Leda and the Swan by Fernando Botero
The Marlborough Gallery has a history as significant as the number of artists they represent. Their string of galleries can be found in Madrid, Barcelona, London, Monaco and two in New York. The 57th Street gallery, located at 40 West, has a covered walkway that is a block away from 6 ½ Avenue (yes, you read that right), and it has proven an ideal setting for exhibiting outdoors.
In the late 1800s to early 1950s, Ellis Island was the “Island of Hope,” the final gateway before immigrants could enter the new world. For others, it was the “Island of Tears,” for after so many braved the harsh and excruciating journey, they were turned back (some of them being forever separated from their loved ones), their dreams dashed right at the gates.
Starting, October 1st, Save Ellis Island and world renowned street artist JR are hosting, for the first time in history, an art exhibition inside the island’s abandoned South Side hospitals. While 10-20% of the 12 million immigrants to pass through Ellis Island were temporarily detained for health-related reasons, only the 1% with incurable contagious diseases was sent home. The success of the medical facility was due to cutting edge building design, top-level medical staff, and significant government support.
The L.I.S.A. Project
The Filling Station at King’s Cross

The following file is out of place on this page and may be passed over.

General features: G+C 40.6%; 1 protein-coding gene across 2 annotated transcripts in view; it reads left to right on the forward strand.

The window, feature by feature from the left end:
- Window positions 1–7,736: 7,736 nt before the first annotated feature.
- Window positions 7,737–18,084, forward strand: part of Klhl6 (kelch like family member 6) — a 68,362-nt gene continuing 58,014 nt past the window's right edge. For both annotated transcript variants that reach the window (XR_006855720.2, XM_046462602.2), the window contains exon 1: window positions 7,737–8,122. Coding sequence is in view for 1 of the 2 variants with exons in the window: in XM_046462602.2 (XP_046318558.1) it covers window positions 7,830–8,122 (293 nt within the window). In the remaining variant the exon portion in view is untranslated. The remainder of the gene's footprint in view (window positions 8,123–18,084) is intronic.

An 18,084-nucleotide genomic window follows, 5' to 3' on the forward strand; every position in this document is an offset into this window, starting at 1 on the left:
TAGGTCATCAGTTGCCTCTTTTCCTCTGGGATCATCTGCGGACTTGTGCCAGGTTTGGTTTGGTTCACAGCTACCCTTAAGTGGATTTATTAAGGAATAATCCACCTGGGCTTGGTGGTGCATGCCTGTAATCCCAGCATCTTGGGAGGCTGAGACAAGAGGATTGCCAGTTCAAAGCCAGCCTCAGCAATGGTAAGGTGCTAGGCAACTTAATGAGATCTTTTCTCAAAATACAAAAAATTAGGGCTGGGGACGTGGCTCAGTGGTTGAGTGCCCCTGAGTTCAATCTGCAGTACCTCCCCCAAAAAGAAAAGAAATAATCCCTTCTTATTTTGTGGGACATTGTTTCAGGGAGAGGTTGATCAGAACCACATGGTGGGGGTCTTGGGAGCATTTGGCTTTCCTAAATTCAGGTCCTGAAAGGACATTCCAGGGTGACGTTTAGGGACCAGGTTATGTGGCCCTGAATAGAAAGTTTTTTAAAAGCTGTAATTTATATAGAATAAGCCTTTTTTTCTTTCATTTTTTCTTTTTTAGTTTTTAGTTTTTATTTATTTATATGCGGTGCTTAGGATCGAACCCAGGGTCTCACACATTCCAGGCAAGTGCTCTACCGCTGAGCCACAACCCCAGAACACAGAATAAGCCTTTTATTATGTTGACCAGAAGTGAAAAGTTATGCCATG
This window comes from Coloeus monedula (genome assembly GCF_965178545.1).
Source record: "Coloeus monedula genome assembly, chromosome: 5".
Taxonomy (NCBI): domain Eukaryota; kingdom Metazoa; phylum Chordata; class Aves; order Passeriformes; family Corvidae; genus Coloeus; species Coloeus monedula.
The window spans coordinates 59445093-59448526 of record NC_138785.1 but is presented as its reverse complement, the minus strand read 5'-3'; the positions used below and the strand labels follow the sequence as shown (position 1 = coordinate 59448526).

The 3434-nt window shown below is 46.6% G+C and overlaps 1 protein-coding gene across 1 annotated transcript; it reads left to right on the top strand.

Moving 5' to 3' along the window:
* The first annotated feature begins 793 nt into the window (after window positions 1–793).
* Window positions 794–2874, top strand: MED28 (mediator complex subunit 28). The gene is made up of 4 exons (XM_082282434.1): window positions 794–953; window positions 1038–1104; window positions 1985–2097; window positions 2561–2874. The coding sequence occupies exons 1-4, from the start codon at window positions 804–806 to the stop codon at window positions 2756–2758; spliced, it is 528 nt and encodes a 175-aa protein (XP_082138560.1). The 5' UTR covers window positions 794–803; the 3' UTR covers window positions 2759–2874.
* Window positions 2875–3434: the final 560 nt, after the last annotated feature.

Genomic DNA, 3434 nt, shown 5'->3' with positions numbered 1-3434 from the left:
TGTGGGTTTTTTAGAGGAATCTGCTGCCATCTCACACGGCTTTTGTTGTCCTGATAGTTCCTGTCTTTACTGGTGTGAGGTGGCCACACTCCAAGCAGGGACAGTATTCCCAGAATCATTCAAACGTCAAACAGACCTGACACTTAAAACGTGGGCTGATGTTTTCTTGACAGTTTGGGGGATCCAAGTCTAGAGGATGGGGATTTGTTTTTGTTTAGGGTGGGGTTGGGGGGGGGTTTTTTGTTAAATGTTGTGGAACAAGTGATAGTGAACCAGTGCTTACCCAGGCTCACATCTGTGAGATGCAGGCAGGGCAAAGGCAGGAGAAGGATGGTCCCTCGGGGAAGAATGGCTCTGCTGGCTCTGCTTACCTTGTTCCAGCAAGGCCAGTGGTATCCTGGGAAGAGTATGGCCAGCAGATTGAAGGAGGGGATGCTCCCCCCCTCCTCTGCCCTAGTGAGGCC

There’s a lot happening at King’s Cross in London and the many cities redeveloping along canals and waterfronts should take notice. Between the King’s Cross/St. Pancras stations and the hip neighborhood of Islington, an industrial reclamation is taking place, giving London a whole new zip code, 2000 new homes, 50 new buildings and 3.4 million square feet of workspace. Plus, Google’s new headquarters will be here. But what’s striking isn’t really the numbers, it’s how this redevelopment is happening and the fact that residents have already come en masse to hang out, even though the project is in the early stages.
Surprised that’s paper? We were too when we checked out artist Christina Lihan’s free exhibit “Constructions” at the Citigroup Center at 53rd Street and Lexington Avenue in New York City. Lihan, of Lihan Studio, creates replicas of famous buildings, bridges, and cityscapes by hand-cutting paper. She doesn’t paint them, but uses the thickness of watercolor paper to make these 3-dimensional. Lihan patiently cuts, folds, and forms every detail of a building to create these scenes that put architecture in a new light.